How Peter Jackson Made His State-of-the-Art World War I Documentary, They Shall Not Grow Old: An Inside Look

There are very few work­ing direc­tors today who can do what Peter Jack­son does so well—create extra­or­di­nary spec­ta­cles on the grand­est of scales while also stay­ing tight­ly focused on char­ac­ter devel­op­ment and emo­tion­al depth. He’s made mis­steps. His Hob­bit tril­o­gy felt bloat­ed, busy and unnec­es­sary, but one rea­son it so dis­ap­point­ed was because he’d already shown him­self a mas­ter of fan­ta­sy film­mak­ing with what many con­sid­ered the unfilm­ma­ble Lord of the Rings.

Of course non-Tolkien-relat­ed Jack­son films like Heav­en­ly Crea­tures also show­case these strengths, on a small­er scale: the abil­i­ty to retain the human dimen­sion amidst cin­e­mat­ic spec­ta­cles and inhu­man dark­ness (a qual­i­ty he mined explic­it­ly in his years as a hor­ror direc­tor). All of these sen­si­bil­i­ties, includ­ing a pro­nounced streak of dark humor and tal­ent for manip­u­lat­ing his audi­ences, make him the ide­al direc­tor for a doc­u­men­tary on World War I.

It’s a con­flict that makes lit­tle his­tor­i­cal sense to most of us, that unfold­ed on a scale few of us can imag­ine, with few iden­ti­fi­able heroes and vil­lains and a com­pli­cat­ed geopo­lit­i­cal sit­u­a­tion that can feel out of our grasp.

Many doc­u­men­taries on the war are infor­ma­tive but, frankly, quite dull. In striv­ing for objec­tiv­i­ty, they lose sight of human­i­ty. Rather than adopt the voice of god and news­reel look that char­ac­ter­izes the usu­al fare, Jack­son has tak­en an active role in shap­ing the nar­ra­tive for us with cut­ting-edge block­buster cin­e­mat­ic tech­niques. He gives us char­ac­ters to care about in show­ing the hor­ror of trench war­fare, the con­fu­sion and cama­raderie of war. Though he uses orig­i­nal footage, it is dig­i­tal­ly enhanced and col­orized, screened in 3D, with record­ings of remem­brances from the sol­diers them­selves dra­mat­i­cal­ly over­laid to cre­ate the sense that the fig­ures we see onscreen are speak­ing to us.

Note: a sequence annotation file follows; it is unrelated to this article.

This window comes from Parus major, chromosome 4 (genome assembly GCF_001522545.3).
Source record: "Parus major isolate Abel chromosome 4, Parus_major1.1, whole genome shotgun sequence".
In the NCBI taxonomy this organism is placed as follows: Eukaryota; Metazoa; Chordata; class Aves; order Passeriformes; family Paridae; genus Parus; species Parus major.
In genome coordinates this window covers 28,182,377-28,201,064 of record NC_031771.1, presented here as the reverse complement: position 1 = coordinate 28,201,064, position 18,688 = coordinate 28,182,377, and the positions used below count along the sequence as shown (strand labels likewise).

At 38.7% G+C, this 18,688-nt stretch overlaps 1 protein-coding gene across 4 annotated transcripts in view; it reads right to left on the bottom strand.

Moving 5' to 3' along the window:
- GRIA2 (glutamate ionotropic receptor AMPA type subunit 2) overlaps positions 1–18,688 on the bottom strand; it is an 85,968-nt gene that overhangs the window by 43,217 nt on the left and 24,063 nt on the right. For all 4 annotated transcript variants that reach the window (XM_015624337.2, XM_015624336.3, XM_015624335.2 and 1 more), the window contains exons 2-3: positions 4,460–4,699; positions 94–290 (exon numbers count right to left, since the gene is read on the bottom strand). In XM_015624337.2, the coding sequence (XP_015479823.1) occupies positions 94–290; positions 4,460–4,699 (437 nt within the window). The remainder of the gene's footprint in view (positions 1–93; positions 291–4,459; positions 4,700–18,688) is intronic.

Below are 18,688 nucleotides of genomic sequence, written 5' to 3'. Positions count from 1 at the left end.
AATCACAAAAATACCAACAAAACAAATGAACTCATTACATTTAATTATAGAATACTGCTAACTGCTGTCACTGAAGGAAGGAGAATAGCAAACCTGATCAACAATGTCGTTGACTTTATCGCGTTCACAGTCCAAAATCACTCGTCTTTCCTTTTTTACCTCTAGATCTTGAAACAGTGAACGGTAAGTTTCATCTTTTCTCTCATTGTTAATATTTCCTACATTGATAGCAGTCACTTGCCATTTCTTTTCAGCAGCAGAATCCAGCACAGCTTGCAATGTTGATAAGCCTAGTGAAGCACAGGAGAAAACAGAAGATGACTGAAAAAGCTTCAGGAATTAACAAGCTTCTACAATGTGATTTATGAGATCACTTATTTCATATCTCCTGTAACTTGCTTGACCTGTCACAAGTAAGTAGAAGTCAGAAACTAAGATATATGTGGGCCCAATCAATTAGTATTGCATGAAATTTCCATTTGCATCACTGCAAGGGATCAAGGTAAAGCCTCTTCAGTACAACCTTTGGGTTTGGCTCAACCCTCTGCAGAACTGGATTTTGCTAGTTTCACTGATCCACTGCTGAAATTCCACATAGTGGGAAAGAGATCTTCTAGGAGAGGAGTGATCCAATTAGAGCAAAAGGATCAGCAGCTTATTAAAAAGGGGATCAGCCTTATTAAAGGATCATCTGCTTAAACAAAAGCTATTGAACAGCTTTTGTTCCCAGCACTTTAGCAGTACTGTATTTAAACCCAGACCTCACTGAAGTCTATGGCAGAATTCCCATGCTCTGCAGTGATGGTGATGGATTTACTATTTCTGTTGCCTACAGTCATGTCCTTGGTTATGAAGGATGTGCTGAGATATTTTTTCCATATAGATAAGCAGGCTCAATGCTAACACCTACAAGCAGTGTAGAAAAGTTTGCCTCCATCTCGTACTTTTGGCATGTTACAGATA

The result, as Guy Lodge writes at Vari­ety, “is a tech­ni­cal daz­zler with a sur­pris­ing­ly humane streak…. So daz­zling­ly trans­for­ma­tive is the restora­tion of this footage that it may as well be the prod­uct of a movie shoot.” Indeed, once the cred­its roll, view­ers see the same “ver­i­ta­ble army of mag­ic-work­ing tech­ni­cians’ names” as they would on any big-bud­get action movie. Jack­son has, in effect, pro­duced “the world’s most state-of-the-art edu­ca­tion­al film,” apply­ing all the emo­tion­al levers and pul­leys of fea­ture film­mak­ing to a his­tor­i­cal archive.

Like most of us, stu­dents have trou­ble under­stand­ing the scale of the war and con­nect­ing with the lives of peo­ple so indis­tinct­ly pho­tographed and far away in time. Jack­son makes sure that they can do both, and his film will be sent to every high school in the U.K. Those schools will not, of course, be able to repro­duce the 3D effects. Yet even these, though they sound “gim­micky on the face of it,” writes Lodge, prove “to have an expe­ri­en­tial pur­pose, con­vey­ing the jud­der­ing move­ment and chaos of a con­flict many of us have large­ly viewed through cal­ci­fied still images.”

In the inter­views and behind the scenes videos here, we learn how Jack­son and his team solved the film speed prob­lem to make the old reels look nat­ur­al, how they cre­at­ed a col­or palette and removed blur­ri­ness and blem­ish­es. Jack­son also talks about his own per­son­al stake in the project, imag­in­ing what his grand­fa­ther endured in the Great War. This con­nec­tion seems to have spurred him all the more in the effort.

“To memo­ri­al­ize these sol­diers a hun­dred years lat­er,” he says, “is to try to bring some of their human­i­ty back into the world again, to stop them being a black and white cliché.” In cre­at­ing this mov­ing memo­r­i­al, Jack­son goes far beyond the man­date of an edu­ca­tion­al film. He has used all the tech­niques at his dis­pos­al to make good on the promise in Robert Lau­rence Binyon’s 1914 poem “For the Fall­en,” from which the doc­u­men­tary takes its title:

They shall grow not old, as we that are left grow old:
Age shall not weary them, nor the years con­demn.
At the going down of the sun and in the morn­ing
We will remem­ber them.

Relat­ed Con­tent:

Peter Jackson’s New Film on World War I Fea­tures Incred­i­ble Dig­i­tal­ly-Restored Footage From the Front Lines: Get a Glimpse

Watch World War I Unfold in a 6 Minute Time-Lapse Film: Every Day From 1914 to 1918

The Great War: Video Series Will Doc­u­ment How WWI Unfold­ed, Week-by-Week, for the Next 4 Years

Josh Jones is a writer and musi­cian based in Durham, NC. Fol­low him at @jdmagness

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